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Lockoff is a real estate term that applies to certain time-share units. Bankrate explains it.

What is a lockoff?

In the real estate business, a lockoff refers to a time-share unit that can be divided into two distinct dwelling units. Sometimes referred to as a “lockout,” this type of time-share gives the owner more flexibility in how the unit can be used.

Deeper definition

Lockoffs typically have two to four bedrooms, and must be able to be divided into two distinct living quarters. This gives the owner of the time-share several options. He can choose to rent out the entire unit, remain in half while renting out the other half, or rent out both halves.

A lockoff also may give the owner more flexibility with his time-share vacation time. He may be able to spend a week in one half of the unit and use the other half another time. Or, he may be able to stay a week and exchange his second week for another time-share resort.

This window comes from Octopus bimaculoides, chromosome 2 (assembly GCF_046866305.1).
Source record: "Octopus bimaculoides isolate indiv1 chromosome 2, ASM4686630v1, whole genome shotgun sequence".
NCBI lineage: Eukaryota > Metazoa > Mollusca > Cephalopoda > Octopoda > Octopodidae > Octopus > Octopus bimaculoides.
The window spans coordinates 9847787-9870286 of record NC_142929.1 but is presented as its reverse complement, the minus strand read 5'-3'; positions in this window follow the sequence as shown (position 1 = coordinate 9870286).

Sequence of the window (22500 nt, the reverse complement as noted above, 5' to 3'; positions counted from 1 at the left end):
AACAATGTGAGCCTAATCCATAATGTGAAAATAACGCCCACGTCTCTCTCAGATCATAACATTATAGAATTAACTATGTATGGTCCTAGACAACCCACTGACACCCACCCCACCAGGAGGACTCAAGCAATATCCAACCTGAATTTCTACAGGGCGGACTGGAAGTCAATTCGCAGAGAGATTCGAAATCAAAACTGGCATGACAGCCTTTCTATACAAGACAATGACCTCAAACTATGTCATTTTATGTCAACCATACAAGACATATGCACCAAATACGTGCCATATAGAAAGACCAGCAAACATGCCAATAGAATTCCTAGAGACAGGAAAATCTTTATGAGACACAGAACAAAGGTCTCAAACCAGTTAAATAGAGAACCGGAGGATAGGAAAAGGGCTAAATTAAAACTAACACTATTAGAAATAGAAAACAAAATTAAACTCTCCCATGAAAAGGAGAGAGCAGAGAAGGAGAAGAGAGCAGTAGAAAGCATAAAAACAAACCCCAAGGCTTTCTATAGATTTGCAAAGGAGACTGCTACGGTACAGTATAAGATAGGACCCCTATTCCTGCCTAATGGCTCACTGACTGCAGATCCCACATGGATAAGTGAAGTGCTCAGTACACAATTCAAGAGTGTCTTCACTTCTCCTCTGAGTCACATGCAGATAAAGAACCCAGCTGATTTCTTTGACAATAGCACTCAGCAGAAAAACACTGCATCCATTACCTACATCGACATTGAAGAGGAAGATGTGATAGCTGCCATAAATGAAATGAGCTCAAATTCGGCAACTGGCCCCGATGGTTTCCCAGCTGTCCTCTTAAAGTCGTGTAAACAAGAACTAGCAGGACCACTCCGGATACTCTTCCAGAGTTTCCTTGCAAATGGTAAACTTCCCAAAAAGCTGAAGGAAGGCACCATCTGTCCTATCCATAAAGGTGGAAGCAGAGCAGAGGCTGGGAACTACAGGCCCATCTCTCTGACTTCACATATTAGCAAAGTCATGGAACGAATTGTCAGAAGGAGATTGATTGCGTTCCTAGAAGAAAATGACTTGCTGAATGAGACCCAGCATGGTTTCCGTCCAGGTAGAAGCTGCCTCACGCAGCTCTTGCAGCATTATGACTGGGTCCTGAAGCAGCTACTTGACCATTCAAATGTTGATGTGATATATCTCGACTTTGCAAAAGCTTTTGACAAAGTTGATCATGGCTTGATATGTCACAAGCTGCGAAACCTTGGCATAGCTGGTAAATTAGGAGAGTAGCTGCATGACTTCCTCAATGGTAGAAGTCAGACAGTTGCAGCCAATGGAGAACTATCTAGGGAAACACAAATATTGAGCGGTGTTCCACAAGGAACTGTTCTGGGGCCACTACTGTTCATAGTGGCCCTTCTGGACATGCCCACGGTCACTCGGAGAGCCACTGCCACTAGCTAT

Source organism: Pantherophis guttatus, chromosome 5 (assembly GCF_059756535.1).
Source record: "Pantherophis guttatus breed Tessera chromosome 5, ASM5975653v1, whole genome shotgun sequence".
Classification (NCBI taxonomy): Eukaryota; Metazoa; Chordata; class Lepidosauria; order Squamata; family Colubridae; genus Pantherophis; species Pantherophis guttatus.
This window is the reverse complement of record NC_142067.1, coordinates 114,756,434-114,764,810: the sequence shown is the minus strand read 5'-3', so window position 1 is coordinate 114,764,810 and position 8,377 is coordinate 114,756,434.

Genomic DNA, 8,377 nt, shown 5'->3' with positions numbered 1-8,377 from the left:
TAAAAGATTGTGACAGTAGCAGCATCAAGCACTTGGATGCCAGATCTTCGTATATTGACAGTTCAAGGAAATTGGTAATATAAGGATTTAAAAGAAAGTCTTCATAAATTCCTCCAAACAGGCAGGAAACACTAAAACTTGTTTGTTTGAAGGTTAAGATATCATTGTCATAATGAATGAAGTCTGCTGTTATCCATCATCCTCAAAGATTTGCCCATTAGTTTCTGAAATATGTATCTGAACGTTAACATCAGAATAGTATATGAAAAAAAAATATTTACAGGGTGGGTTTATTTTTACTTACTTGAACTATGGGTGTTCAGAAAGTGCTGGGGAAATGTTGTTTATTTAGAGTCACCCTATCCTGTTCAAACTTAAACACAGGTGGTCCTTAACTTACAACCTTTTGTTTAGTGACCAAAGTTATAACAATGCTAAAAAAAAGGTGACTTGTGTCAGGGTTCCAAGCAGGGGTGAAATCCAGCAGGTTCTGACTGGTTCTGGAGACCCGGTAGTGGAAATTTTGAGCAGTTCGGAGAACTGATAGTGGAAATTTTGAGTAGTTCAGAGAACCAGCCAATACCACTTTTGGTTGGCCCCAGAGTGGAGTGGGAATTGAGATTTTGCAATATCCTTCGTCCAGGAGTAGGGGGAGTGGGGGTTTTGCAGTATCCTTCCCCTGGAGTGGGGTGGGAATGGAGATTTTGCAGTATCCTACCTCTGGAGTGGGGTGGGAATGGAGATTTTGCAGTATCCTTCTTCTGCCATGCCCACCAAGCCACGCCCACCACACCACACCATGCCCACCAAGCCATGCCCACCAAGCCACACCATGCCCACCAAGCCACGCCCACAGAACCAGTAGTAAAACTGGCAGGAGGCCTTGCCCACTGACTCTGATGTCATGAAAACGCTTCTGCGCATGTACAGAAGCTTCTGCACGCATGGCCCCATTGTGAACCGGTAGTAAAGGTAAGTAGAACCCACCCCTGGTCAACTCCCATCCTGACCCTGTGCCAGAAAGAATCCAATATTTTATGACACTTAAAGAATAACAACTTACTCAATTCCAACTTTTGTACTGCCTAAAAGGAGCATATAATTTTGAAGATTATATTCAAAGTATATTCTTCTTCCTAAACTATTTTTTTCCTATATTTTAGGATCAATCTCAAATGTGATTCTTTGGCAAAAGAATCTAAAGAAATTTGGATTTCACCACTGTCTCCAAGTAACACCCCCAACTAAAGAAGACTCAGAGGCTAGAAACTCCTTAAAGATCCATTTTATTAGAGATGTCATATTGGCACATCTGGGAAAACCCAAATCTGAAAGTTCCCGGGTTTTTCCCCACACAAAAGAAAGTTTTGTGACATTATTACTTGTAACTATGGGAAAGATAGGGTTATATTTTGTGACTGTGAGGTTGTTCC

Lockoff example

Becky and Jerry bought a time-share at one of their favorite beachfront vacation spots. The couple bought a lockoff. The locked-off portion of their time-share condominium resembles a hotel room, with one room, plus a bathroom and a kitchenette. The other side of the time-share has two bedrooms and is much roomier. The couple decided they would use the larger side of the unit for their annual two-week stay and rent the lockoff to someone else. The couple had thoroughly reviewed the property report and all the rules and restrictions for using and renting their unit before they bought it.

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